Grade: B | 1st Viewing
I must admit I was rather impressed with how successfully Yaron Zilberman managed to make the esoteric drama of A Late Quartet feel at once urgent and compelling, while managing to resist the temptation of resorting to crutches like soapiness and histrionics to get the drama across. The movie begins with the eldest member of a renowned string quartet (Christopher Walken) laying down his cello amidst news of his Parkinson’s diagnosis, thereby leaving the remaining members to quibble and feud over what is to happen to them. The second violinist (Phillip Seymour Hoffman) decides to prolong the shakeup by insisting he ought to play first chair from time to time. This comes as a frustration to the quartet’s first violin (Mark Ivanir), who asks the violist – also the second violin’s wife (Catherine Keener) – to side with him. There is a tempest-in-a-teapot quality to the movie’s dramatic rumblings, which gets handled quite adeptly as potent albeit low-key melodrama.
Co-written by Zilberman and Seth Grossman, A Late Quartet is admittedly uneven in parts. Ivanir’s performance is so underperformed that it feels like he is acting in a different movie from everybody else, and it doesn’t help that his arc gets tied to a laborious romance with the daughter of his married colleagues (Imogen Poots) that only ever feels forced. But the film’s indisputable acting heavyweights – Keener and Hoffman – manage to keep the flaws at bay with their superb chemistry as a loving-yet-unhappy couple, and Walken gives one of his best legitimate performances in years – “legitimate” meaning that he is charged here to play something other than “Christopher Walken.” Couple this with his criminally underseen work in Seven Psychopaths, Walken’s might tragically be the Comeback Kid of the Year that nobody noticed.
Grade: B | 1st Viewing
To be honest, part of me was hoping that I might think of Ira Sachs’ intimate, softly heartbreaking tale this year’s answer to Andrew Haigh’s Weekend, and to pronounce itself as the year’s most essential gay romance. That it didn’t meet those expectations in quite the way I had hoped is certainly not a bad thing; this story of an aspiring documentarian named Erik (Thure Lindhardt) struggling to make life work with his troubled lover Paul (Zachary Booth) certainly has its share of romantic and sexy moments, but it is mostly content to explore how relationships get challenged when one partner is forced to contend with the other’s overwhelming struggle with addiction. But perhaps yet another “depressing” story of gay love is a weirdly okay thing – I often cringe, after all, at the bittersweet reality that same-sex couples will in due time become mainstream enough to warrant their own Sleepless in Seattle. Rather than projecting gay romance in the aura of heteronormativity it doesn’t need, Keep the Lights On tackles some very serious (and for some, very real) issues that are relevant to many couples, queer-identified or not.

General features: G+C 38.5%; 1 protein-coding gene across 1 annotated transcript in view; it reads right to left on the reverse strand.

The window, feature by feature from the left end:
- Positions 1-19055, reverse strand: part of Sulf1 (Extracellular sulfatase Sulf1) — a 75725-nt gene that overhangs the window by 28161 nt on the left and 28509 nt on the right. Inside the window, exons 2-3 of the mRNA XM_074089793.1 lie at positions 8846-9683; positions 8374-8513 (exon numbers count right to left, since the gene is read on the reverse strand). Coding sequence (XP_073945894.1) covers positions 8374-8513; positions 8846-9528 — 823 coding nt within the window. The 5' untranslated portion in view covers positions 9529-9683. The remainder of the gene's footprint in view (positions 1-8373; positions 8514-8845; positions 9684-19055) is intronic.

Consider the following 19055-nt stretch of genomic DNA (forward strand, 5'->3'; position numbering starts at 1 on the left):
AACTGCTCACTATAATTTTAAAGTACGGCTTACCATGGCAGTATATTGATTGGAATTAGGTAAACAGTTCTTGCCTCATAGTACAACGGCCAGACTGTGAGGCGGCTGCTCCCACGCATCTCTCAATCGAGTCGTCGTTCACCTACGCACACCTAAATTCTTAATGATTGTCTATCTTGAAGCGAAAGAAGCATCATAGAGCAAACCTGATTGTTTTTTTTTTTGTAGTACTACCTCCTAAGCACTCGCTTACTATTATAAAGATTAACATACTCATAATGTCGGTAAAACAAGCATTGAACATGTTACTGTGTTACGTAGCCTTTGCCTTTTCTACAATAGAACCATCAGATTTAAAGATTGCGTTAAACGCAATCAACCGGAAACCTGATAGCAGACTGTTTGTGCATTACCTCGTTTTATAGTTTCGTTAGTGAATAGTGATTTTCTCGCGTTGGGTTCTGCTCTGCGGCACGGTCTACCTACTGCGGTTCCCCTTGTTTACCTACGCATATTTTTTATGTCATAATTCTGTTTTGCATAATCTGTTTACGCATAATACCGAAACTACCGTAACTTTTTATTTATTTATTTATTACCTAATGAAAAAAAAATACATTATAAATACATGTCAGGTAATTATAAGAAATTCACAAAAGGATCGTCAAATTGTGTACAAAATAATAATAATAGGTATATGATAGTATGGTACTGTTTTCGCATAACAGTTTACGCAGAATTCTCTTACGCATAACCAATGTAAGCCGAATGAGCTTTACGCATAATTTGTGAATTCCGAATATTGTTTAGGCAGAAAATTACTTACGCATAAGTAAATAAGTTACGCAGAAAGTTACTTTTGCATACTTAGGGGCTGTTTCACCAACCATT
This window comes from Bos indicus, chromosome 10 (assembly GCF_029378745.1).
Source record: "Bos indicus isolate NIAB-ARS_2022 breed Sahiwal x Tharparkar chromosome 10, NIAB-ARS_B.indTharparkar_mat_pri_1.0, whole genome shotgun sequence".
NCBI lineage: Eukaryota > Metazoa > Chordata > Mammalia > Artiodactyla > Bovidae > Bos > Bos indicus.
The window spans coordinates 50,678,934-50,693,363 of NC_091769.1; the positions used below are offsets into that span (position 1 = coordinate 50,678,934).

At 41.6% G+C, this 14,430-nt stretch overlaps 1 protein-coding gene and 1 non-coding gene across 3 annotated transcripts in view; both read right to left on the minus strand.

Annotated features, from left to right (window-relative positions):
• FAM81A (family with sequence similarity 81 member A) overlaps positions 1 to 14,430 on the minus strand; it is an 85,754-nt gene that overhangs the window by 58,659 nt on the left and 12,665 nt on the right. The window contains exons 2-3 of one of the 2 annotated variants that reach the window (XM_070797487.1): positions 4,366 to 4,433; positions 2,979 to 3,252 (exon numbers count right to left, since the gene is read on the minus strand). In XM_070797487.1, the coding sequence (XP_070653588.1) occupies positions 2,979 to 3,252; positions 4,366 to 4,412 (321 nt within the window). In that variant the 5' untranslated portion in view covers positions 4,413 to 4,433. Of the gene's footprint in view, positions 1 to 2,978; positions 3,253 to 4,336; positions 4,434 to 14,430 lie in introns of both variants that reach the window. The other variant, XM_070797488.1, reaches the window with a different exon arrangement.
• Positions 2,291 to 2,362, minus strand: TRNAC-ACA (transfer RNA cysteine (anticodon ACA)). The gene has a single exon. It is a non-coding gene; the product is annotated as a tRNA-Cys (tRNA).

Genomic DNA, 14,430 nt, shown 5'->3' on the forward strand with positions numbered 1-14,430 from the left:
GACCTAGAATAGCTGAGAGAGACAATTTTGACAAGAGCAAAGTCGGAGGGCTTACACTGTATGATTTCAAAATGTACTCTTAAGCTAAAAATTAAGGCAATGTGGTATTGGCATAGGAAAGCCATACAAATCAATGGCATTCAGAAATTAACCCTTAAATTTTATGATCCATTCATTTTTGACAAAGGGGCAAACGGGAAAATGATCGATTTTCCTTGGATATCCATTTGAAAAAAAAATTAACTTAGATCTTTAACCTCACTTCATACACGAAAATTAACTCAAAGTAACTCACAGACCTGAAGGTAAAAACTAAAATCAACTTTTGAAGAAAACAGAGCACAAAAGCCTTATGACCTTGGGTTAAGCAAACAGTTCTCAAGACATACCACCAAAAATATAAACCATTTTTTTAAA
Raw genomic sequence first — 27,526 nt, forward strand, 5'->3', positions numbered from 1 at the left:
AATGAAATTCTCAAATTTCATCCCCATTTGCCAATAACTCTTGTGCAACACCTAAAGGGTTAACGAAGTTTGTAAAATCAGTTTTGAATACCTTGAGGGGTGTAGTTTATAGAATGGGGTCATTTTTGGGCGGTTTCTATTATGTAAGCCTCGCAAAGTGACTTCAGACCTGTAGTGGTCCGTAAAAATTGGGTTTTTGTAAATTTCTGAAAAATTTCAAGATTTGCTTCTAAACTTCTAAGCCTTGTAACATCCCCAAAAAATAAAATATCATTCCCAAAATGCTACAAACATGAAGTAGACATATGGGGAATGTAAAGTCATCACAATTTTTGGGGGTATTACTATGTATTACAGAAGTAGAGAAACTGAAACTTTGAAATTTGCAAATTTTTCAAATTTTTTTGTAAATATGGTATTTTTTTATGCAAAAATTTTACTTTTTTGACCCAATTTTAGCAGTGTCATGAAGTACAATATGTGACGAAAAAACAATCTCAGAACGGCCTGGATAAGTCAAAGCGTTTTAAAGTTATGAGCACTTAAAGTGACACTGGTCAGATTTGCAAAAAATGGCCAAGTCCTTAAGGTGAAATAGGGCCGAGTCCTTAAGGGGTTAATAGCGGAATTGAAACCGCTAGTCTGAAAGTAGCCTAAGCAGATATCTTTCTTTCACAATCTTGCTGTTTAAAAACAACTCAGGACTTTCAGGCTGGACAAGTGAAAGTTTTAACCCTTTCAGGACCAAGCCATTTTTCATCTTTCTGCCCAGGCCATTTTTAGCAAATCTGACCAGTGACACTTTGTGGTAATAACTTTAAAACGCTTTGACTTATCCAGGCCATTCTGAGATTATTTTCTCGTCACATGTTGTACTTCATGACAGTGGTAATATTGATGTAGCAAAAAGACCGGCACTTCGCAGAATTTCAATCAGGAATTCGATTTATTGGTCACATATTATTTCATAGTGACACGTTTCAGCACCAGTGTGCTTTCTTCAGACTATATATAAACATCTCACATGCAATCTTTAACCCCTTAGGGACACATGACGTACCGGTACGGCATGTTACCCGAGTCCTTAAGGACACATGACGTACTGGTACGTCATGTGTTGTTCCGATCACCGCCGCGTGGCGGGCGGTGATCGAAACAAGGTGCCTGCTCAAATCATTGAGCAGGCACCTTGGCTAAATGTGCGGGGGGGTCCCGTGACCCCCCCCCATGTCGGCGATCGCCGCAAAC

I don’t simply mean that Sachs takes the issue of substance abuse seriously; he does, but he also paints a very plausible portrait of a couple whose bond might actually weaken – not strengthen – when faced with adversity and active self-destruction. The acting from Lindhardt and Booth might not quite match the deftness of Sachs’ script (co-penned by Mauricio Zacharias), but that script does indeed succeed in reminding viewers that relationships – even ones worth rooting for – are composed of individuals, frequently equipped with conflicting agendas. Sometimes those conflicts can be reconciled, but sometimes they cannot. Kudos to Sachs for understanding that truth.
Grade: A- | 1st Viewing
I will not pretend that Nuri Bilge Ceylan’s modest yet utterly gripping police procedural is a film that I’ve yet mastered, but I will say that it is not even remotely the chore I expected it to be. So much had been said about Anatolia’s glacial pacing and deceptively straightforward story that I was prepared for another Meek’s Cutoff or Turin Horse-like exercise in neo-neo realism. But those titles, great as they are, make Anatolia feel like Abrams’ Star Trek by comparison. I say this not to sound like a troll or to be a contrarian, but instead to be completely truthful: at not one moment in Ceylan’s film did I feel the weight of its 157-minute runtime or the sparseness of its narrative beats. The movie is a thoroughly engaging work and, though I fully admit not everybody will love its pace or its obsession with minutiae, it is certainly one of the year’s most transfixing achievements.
Foremost among the reasons for Anatolia’s ability to transfix is Gökhan Tiryaki’s incredible camerawork, which allows Ceylan to shift seamlessly from expansive and elegant shots of the Anatolian steppes to the emotional close-ups of its characters’ haggard and world-weary faces. We follow a small band of police officers – coupled with a doctor and a prosecutor – simply as they escort two accused murderers to the remote location of their disposed body, yet one continually feels like Caylan is reaching for something grander, more profound and more beguiling. At the risk of copping out, I fear I’ve not quite determined what that grand notion might be, but I am still wrestling with it. Is Anatolia simply about the experience of ennui? Does the lack of resolution behind the motivations of the accused murderers hint at our yearning to explain the unexplainable?
I feel Anatolia’s most haunting and emblematic motif – a story the prosecutor tells of an expecting mother successfully predicting her own demise – strongly supports my latter theory, but it also suggests just how futile that yearning might be. What a tragic message, and what an engrossing, stunning challenging film this is!